Parity is as relevant as ever in the early goings of the NHL season. While some teams have established themselves as great (Pittsburgh) and terrible (Buffalo), most fall somewhere in the middle. Which makes it really damn hard to make a power rankings.
For example, all but five teams have between 18 and 31 points. One of the teams that doesn’t is Montreal, who has 33 in a league-high 23 games played.
Eight teams have between 20 and 22, 12 teams have between 24 and 29. The teams are all bunched up, which isn’t too surprising this early in the season. It just takes a little more digging to find out where each team belongs.
- Pittsburgh (Last time: 2): Coming off a big win over Boston, Pittsburgh has the NHL’s best goal differential and the league’s leading scoring (tied for the lead in points, albeit).
- Louis (7): RIP Michael Brown.
- Tampa Bay (1): Eight guys with at least five goals. 77 goals total. This offense is deadly.
- Montreal (5): Six regulation losses. All by at least three goals. It might take a while to figure these guys out, stellar record and all.
- Anaheim (4) – Five overtime losses in nine games, seven OT games total. Strange few weeks for them.
- New York Islanders (8) – No contest - they had the best offseason in the NHL.
- Nashville (6) – The Filip Forsberg trade is shaping up to be the most lopsided since Chara and Spezza pick for Yashin.
- Vancouver (3) – I bet Radim Vrbata is enjoying his Sedin line point boost.
- Chicago (13) – This probably seems a little high right now, but they’re playing better and are too talented to not be top-10.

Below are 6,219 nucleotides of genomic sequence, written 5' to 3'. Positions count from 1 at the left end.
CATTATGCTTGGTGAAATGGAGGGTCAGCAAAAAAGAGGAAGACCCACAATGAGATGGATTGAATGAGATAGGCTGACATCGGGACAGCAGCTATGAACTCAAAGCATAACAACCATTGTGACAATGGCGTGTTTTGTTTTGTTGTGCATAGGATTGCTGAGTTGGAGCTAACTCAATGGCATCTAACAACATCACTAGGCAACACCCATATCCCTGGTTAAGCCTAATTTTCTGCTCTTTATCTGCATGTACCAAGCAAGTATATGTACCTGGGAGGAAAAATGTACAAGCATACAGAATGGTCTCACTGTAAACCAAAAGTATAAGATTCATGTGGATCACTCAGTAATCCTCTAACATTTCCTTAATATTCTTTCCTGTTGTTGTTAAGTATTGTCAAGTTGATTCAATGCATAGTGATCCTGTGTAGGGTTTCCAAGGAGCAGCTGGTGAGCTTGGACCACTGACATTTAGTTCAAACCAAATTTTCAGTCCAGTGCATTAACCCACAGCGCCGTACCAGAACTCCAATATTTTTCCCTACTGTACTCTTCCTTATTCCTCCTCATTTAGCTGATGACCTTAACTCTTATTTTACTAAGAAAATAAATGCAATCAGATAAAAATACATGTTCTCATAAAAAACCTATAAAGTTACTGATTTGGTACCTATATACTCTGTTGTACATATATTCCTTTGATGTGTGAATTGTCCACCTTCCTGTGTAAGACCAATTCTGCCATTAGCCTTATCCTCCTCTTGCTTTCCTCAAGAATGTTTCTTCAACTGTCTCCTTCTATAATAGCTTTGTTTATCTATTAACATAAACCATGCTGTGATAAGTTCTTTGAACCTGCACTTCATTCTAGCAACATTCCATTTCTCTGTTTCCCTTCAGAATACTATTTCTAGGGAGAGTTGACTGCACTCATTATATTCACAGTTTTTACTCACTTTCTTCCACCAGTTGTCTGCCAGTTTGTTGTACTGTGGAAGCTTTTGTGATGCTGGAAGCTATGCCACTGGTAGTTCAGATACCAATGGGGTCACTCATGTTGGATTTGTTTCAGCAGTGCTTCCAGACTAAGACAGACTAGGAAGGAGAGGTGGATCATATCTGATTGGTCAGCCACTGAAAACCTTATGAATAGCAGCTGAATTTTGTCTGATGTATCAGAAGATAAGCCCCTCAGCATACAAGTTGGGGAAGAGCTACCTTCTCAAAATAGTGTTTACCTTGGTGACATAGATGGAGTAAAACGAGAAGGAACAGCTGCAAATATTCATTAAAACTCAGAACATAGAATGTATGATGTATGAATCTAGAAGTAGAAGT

- Los Angeles (10) – Not really much to look for until April. So…uh…how ‘bout those Lakers?
- Calgary (12): It’s early but they feel like the Phoenix Suns of the NHL. The young talent and offensive potential were overlooked. Mark Giordano is Goran Dragic in that example, for the record.
- Boston (9): Geez, I feel just terrible about Milan Lucic getting embarrassed in a fight. Just terrible. Really. My heart aches for him.
- Detroit (11): I like Detroit’s chances to make an 87th consecutive playoff run this year. Nice mix of veteran and young talent. Plus, Jimmy Howard is excellent.
- Toronto (14): Get blown out by Buffalo and Nashville. Beat Tampa Bay and Detroit. Yolo.
- San Jose (18): Man, do they love losing to the Sabres.
- Minnesota (21): I really think this is a playoff team. Time will tell, but the scoring has to pick up soon.
- Ottawa (16): /Shrugs shoulders.
- New York Rangers (20): They could be this mediocre all year and wind up third in their division. Ladies and Gentlemen, the METRO!
- Washington (17): Ovechkin breaks a short, goal-less drought. Just a reminder he’ll likely hit 500 goals before his 31st
- Winnipeg (15): Their success relies completely on a goaltender who’s never been great to continue being great. A fall is coming.
- New Jersey (22): Bad possession numbers, mediocre goaltending. Something isn’t right here.
- Florida (23): Bjugstad had a nice week. Not much else going on down in Sunrise.
- Dallas (25): They can’t keep the puck out of the net but man, Tyler Seguin is making Boston look stupid.
- Philadelphia (19) – Not good enough to make the playoffs. Not bad enough to justify tanking. Highest payroll in the NHL. I’m not sure what they do from here.
- Arizona (27): Well, maybe Devan Dubnyk isn’t terrible.
- Colorado (28): They’ve won three out of four but still can’t climb out of last. Just not their year.